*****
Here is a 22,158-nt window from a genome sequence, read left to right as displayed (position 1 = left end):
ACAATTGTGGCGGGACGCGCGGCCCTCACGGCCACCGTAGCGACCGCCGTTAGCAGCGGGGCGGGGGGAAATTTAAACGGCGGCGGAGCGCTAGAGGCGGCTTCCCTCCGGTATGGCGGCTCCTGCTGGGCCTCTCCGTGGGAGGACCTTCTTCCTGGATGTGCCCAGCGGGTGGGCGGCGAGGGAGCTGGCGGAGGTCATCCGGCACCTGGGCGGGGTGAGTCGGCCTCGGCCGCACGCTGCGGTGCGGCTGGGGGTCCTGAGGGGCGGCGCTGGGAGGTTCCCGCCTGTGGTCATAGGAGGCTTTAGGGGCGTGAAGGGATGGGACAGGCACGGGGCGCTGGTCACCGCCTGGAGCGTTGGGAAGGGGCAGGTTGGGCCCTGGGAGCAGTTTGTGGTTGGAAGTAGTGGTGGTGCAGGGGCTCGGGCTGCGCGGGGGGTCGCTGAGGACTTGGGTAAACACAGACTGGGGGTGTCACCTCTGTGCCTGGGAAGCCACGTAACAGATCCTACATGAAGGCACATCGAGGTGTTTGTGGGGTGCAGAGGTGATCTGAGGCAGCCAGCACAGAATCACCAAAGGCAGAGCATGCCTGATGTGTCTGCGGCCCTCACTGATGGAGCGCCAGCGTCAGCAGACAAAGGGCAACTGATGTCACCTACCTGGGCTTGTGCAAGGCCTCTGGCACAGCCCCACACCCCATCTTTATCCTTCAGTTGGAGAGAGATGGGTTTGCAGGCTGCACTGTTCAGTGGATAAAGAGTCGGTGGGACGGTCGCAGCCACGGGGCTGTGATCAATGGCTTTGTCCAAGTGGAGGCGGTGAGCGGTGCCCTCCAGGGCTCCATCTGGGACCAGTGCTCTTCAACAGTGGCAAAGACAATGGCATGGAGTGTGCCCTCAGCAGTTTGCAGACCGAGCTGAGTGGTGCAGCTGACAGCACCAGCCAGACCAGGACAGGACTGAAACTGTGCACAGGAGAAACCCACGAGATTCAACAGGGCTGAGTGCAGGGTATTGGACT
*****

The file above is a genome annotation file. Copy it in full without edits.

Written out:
Here is a 22,158-nt window from a genome sequence, read left to right as displayed (position 1 = left end):
ACAATTGTGGCGGGACGCGCGGCCCTCACGGCCACCGTAGCGACCGCCGTTAGCAGCGGGGCGGGGGGAAATTTAAACGGCGGCGGAGCGCTAGAGGCGGCTTCCCTCCGGTATGGCGGCTCCTGCTGGGCCTCTCCGTGGGAGGACCTTCTTCCTGGATGTGCCCAGCGGGTGGGCGGCGAGGGAGCTGGCGGAGGTCATCCGGCACCTGGGCGGGGTGAGTCGGCCTCGGCCGCACGCTGCGGTGCGGCTGGGGGTCCTGAGGGGCGGCGCTGGGAGGTTCCCGCCTGTGGTCATAGGAGGCTTTAGGGGCGTGAAGGGATGGGACAGGCACGGGGCGCTGGTCACCGCCTGGAGCGTTGGGAAGGGGCAGGTTGGGCCCTGGGAGCAGTTTGTGGTTGGAAGTAGTGGTGGTGCAGGGGCTCGGGCTGCGCGGGGGGTCGCTGAGGACTTGGGTAAACACAGACTGGGGGTGTCACCTCTGTGCCTGGGAAGCCACGTAACAGATCCTACATGAAGGCACATCGAGGTGTTTGTGGGGTGCAGAGGTGATCTGAGGCAGCCAGCACAGAATCACCAAAGGCAGAGCATGCCTGATGTGTCTGCGGCCCTCACTGATGGAGCGCCAGCGTCAGCAGACAAAGGGCAACTGATGTCACCTACCTGGGCTTGTGCAAGGCCTCTGGCACAGCCCCACACCCCATCTTTATCCTTCAGTTGGAGAGAGATGGGTTTGCAGGCTGCACTGTTCAGTGGATAAAGAGTCGGTGGGACGGTCGCAGCCACGGGGCTGTGATCAATGGCTTTGTCCAAGTGGAGGCGGTGAGCGGTGCCCTCCAGGGCTCCATCTGGGACCAGTGCTCTTCAACAGTGGCAAAGACAATGGCATGGAGTGTGCCCTCAGCAGTTTGCAGACCGAGCTGAGTGGTGCAGCTGACAGCACCAGCCAGACCAGGACAGGACTGAAACTGTGCACAGGAGAAACCCACGAGATTCAACAGGGCTGAGTGCAGGGTATTGGACT